“It’s IMPORTANT to him, should he not do that?”

“Should he give up on a dream because he’s afraid to draw a hard line?”

“If someone wants marriage and the other doesn’t, is the one who wants marriage REQUIRED to stay in the relationship because otherwise they’d be issuing an ultimatum?”

“If one wants kids and one doesn’t, does that person have to stay in the relationship and give up kids, because they’d have to give an ultimatum?”

“If something is important, it’s absolutely OK for it to be a relationship ender and for a person to present it as such.”

“You don’t have to be a jerk about it, but people shouldn’t feel afraid to stand up for their own lives.” ~ BigMax

“I think the difference also partially has to do with the perception of responsibility.”

“A boundary would be saying, ‘I will not accept this thing, so if you continue, I will make the decision to leave.'”

“An ultimatum would be saying, ‘If you do (or keep doing) this thing, you will make me leave.'”

“It’s why healthy boundaries are part of psychological healing (where ‘this thing’ is abusive behavior from the other person), and ultimatums are not so much.”

“I agree that the conversation in this post is kind of neither.”

“Although, as a cat lover, I’m biased more towards NTA territory myself!” ~ essiedee

“Right, and it’s a really REALLY thin line, a lot of the time.”

“If you don’t move to Australia with me, we’re breaking up’ is technically an ultimatum.”

“I cannot be in a relationship with somebody who lives on a different continent than me’ is technically a boundary.”

“But OP’s BF didn’t make an ultimatum or a boundary; he made an observation.”

“They have irreconcilably different priorities, so the relationship is already doomed.”

“In my mind, an ultimatum usually requires an element of punishment, or maybe ‘forcible coercion.'”

“I mean, I understand the whole ‘a boundary is an I statement that gives you more information to make your own choices idea,’ but fundamentally, it’s a matter of speaker intent.”

“If you say ‘If you won’t be moving to Australia, we’re breaking up’ with the intent of coercion, it’s an ultimatum.”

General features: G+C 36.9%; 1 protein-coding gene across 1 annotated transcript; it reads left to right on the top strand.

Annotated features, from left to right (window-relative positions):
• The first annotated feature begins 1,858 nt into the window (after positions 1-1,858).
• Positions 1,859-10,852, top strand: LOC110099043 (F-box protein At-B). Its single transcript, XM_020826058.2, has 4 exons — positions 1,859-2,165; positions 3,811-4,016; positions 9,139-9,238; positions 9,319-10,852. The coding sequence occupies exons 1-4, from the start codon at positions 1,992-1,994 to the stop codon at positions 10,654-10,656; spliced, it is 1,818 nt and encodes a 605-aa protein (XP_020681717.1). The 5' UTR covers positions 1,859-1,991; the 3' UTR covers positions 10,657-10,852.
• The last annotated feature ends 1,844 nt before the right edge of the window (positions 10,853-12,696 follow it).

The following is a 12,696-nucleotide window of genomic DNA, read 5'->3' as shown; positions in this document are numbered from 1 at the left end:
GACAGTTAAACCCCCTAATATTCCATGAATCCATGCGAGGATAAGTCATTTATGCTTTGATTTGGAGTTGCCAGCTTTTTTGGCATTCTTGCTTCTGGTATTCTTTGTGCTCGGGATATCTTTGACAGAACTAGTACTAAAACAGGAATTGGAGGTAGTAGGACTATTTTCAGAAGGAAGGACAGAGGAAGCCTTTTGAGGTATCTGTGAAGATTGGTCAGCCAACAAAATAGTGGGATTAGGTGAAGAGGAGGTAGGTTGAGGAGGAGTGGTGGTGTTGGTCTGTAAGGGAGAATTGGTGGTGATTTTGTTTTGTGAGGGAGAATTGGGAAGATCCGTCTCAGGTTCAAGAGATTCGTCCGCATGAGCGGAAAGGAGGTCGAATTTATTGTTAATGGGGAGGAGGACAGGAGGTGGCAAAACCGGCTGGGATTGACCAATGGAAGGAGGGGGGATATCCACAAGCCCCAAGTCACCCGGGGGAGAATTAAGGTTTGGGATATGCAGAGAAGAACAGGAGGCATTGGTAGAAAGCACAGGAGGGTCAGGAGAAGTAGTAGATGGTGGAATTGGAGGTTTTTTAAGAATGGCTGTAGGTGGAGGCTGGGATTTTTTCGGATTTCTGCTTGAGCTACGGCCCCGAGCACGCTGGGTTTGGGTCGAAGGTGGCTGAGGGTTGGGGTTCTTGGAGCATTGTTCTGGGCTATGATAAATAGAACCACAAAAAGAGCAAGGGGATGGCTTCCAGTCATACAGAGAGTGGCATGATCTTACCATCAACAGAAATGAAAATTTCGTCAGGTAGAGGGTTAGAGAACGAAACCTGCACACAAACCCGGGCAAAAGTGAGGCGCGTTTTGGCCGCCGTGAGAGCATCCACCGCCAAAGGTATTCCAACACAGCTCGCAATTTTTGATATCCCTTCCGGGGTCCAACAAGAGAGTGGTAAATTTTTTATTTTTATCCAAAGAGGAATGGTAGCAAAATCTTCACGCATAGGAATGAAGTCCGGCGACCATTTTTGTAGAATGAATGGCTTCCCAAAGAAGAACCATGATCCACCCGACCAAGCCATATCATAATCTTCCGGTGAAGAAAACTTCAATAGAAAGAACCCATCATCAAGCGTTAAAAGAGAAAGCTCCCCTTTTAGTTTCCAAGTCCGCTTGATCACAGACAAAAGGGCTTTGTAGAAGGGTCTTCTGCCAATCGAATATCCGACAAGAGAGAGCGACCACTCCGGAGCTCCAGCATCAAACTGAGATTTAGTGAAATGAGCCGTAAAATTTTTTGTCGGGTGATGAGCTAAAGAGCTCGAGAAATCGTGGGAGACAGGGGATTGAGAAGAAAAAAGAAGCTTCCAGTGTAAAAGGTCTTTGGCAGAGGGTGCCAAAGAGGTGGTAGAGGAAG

“If you say exactly the same thing with the intent of pointing out the obvious result of a course of action, is it still an ultimatum?”

“Is saying ‘Look both ways before crossing the street or you’ll be hit by a car’ an ultimatum?” ~ Cent1234

“NAH. I turned down many vacations because I didn’t want to leave my dog, who was very attached to me as well.”

“If my husband had asked something like that of me, it would have been a deal breaker.”

“But he’s not an a**hole for asking or for possibly ending it if you don’t want to go.”

“Your lives just might not be compatible.” ~ chickadeedeedee_

“Our dogs have anxiety, and one of them is so severe that he takes daily anti-anxiety medicine and has PRN meds.”

“So if my parents are going out of town, I stay home.”

“I don’t mind it, it’s nice to have the house to myself and I love cuddling with the pups in the morning.”

“I’m completely on OP’s side.”

“Besides, going on vacation is completely different than moving to another country permanently.” ~ chaosworker22

“NTA. A year is a long time to leave a cat.”

“You are being a responsible pet owner.”

“It’s kind of nuts to get a cat and then two years later just leave her somewhere for a year.” ~ Unfair_Finger5531

“NAH, but even if he said yes taking a cat to Australia is a lengthy expensive process that would require they be quarantined after a stressful long flight – it wouldn’t be fair to them regardless.”

“He’s not wrong for not wanting to go, and you’re not wrong for not wanting to leave your pet. Sounds like an incompatibility.” ~ plastic_venus

“NAH, and please ignore anyone placing any blame or spouting s**t about priorities.”

“You’re not willing to go a year without your cat. That’s very reasonable, makes you a good owner, and doesn’t mean you don’t love your BF.”

“He wants to travel.”

“It’s a great thing to do. It’s a good time, a good experience for learning and seeing new cultures, and overall a positive time.”

“Neither of you are in the wrong, and this doesn’t mean you don’t love each other.”

“Honestly? It’s two years away.”

“A lot could happen.”

“You might not even be together, or maybe you’ll be engaged.”

“There could be another pandemic, who knows?”

“The point being, you don’t know, it’s so far away in time, so why worry now?” ~ MediocreAsparagus25

“NTA. I would not leave my dogs for a year either, especially if that year might turn into forever.”

“You can get life/travel experience without being away for a whole year, and you can have that for the rest of your life.”

“But you won’t have your cat for the rest of your life.”

“It might mean you and your BF want different things in life, and you aren’t compatible.” ~ Dashqu

Well, OP, Reddit is with you.

The love of a pet is unparalleled.

And they know when their owner is missing.

It’s difficult because it is only a year, so that it may sound doable to others.

But you have to do what’s best for you.

Good luck.